2010 Dirac medal

Professor James Binney

Rudolf Peierls Institute for Theoretical Physics, Oxford University.

For his contribution to our understanding of how galaxies are constituted, how they work and how they were formed.

In 1976  James Binney showed that low rotation speeds measured in elliptical galaxies arise naturally if these objects form by anisotropic collapse. In 1977 he derived a characteristic lengthscale and mass for galaxy formation above which infalling gas heats effectively. In 1993 he and a student pioneered the view that “cooling flows” in X-ray emitting clusters of galaxies neither radiate nor cool because they are episodically heated by black holes in “radio mode”. In 2004 he was the first to argue that these results together explain the absence of extremely luminous galaxies.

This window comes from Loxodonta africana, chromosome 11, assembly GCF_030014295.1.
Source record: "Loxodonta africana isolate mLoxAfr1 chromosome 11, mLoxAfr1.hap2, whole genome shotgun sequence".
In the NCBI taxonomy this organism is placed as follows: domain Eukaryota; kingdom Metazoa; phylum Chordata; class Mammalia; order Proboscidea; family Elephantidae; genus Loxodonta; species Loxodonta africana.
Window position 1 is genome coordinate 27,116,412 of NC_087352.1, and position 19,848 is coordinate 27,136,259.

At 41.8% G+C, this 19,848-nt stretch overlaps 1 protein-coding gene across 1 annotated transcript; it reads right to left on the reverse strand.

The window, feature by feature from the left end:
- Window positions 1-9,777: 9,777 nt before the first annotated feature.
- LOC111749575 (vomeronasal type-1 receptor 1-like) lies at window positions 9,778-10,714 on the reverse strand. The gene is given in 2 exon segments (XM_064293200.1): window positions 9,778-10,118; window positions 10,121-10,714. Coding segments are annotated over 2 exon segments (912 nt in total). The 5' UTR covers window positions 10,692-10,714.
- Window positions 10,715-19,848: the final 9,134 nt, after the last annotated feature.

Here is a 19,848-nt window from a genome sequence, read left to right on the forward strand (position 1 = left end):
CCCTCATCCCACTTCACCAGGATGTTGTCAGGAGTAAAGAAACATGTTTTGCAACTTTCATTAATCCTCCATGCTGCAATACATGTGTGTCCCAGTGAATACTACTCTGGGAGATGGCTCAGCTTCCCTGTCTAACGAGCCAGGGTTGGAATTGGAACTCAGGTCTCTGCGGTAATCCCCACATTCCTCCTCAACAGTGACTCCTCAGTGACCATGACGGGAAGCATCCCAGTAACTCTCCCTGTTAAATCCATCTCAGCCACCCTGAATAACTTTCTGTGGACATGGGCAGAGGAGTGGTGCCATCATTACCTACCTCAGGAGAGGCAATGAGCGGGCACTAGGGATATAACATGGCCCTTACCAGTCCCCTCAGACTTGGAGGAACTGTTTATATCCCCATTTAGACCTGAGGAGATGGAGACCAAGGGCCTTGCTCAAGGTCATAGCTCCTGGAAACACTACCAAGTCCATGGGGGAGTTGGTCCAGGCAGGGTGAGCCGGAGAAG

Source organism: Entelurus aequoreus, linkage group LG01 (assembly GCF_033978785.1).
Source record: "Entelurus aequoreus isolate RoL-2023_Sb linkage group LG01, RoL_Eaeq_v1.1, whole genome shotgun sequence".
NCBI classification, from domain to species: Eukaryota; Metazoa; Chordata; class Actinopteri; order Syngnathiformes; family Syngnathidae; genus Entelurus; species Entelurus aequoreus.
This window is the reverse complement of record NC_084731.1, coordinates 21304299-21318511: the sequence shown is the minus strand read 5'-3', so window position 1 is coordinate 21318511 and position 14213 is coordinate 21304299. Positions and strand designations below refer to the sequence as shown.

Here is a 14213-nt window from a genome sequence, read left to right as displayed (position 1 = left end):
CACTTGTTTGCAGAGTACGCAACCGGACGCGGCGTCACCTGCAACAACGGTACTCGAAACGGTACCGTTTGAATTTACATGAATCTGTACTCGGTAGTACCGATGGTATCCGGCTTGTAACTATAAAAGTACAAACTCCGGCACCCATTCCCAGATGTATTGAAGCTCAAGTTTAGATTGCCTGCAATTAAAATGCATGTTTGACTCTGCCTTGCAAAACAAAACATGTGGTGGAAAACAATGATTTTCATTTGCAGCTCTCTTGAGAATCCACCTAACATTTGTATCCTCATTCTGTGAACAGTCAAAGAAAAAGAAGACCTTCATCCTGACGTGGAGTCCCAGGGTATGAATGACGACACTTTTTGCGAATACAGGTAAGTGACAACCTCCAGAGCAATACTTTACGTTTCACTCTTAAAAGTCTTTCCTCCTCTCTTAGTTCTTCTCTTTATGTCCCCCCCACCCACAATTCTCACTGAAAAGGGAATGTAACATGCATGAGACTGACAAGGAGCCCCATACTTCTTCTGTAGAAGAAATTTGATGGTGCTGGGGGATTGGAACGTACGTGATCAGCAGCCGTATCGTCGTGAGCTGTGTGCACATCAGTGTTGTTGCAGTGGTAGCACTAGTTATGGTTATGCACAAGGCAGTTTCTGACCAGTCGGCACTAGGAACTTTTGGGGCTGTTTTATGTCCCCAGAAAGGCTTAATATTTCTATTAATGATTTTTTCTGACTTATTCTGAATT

In 1991 he was first author on one of two papers that convinced the community that our Galaxy is barred. In 1978 he argued that dark halos would be triaxial and investigated the observable consequences of this for disc galaxies. In 1981 he showed that triaxial galaxies have vertical analogues of the Lindblad resonances. In 1982 he and a student demonstrated the importance of velocity anisotropy for measuring black-hole masses. In 1985 he coauthored a paper pointing out the capacity for central black holes to make triaxial galaxies axisymmetric. In 1998 and 1999 his group showed that the “normal mode” theory of galactic warps is not viable and argued that warps are driven by cosmic infall. In 2000 he was coauthor of a paper which argued that published measurements of gravitational microlensing were incompatible with Galactic structure – subsequently observers revised the experimental values down to theoretically acceptable values. From 1990 his group showed how to construct numerically an integrable Hamiltonian that is extremely close to any given galactic Hamiltonian. This technique forms the basis for models of our Galaxy that are currently being developed to extract key science from several large surveys of the Milky Way, culminating in ESA’s cornerstone mission, Gaia. In 2002 he and Sellwood discovered that stars such as the Sun can migrate large distances radially. Recently with a student he has shown that including this effect has a big impact on models of the Galaxy’s chemical evolution. In particular it explains for the first time the metal distribution of stars near the Sun and shows that a “thick disc” of the type observed emerges naturally without the need to an early merger event.